However her appeal is to well wishers and the government to step and offer assistance to the centre due to increased number of children being left without parents after their parents have died due to HIV/Aids  or are thrown away by some irresponsible parents.
 She says that at times raising money to pay salary to his expansive 19 -man employee circle becomes so uneasy.
Most staff though, operates on voluntary basis and a stipend to sustain them is often offered by the institution.
Mrs. Kahi’s simplicity may make one think that she is just an ordinary mother but her authority stumbles upon the centre. When she comes to talk to us one is not sure whether she  is the right person we are looking for.
Stephen Opere, deputy teacher at the Kibera Tunza centre says that the teaching staff is often so committed to give the best of what they have so as to help the orphaned children get access to basic education.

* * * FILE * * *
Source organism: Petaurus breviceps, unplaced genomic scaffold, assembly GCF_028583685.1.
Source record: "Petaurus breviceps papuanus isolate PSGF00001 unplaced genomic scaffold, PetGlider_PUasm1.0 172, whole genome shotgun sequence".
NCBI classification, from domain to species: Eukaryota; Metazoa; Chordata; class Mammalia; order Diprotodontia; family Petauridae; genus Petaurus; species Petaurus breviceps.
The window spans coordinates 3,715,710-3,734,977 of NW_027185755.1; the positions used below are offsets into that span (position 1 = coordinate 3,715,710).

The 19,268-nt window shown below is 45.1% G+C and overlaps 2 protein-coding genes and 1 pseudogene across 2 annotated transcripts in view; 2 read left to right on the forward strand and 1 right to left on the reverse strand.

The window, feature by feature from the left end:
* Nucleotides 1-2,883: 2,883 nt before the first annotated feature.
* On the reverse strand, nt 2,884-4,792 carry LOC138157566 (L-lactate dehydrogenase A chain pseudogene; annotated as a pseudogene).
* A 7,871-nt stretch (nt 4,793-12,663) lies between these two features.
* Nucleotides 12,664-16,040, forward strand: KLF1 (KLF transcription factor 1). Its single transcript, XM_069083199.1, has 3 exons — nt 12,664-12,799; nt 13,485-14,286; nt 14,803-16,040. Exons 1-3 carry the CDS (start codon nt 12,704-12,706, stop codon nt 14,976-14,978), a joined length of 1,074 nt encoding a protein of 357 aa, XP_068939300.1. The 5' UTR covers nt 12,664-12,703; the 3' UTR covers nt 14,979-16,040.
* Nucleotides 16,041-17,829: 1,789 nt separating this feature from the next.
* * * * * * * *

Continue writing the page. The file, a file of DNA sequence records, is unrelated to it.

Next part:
“We are not so deeply soaked into getting more cash here our interest is simply to offer our best and leave the children satisfied”, says Migori Teachers Training College student in deep hoarse voice.
He says he had to drop from college due to lack of school fees and so he got himself into the teaching job at the centre that which he says he loves doing.
Today the centre boasts of assisting a large number of students pursue their education till form four through donations they get from well wishers. 
One of the students, Hilton Mutai Kipng’etich is pursing Bachelor of Science in Medical Laboratory at Kenyatta University in Nairobi whereas Douglas Omwega is a diploma student in tour operations at The Centre for Tourism Training and Research based in Nairobi.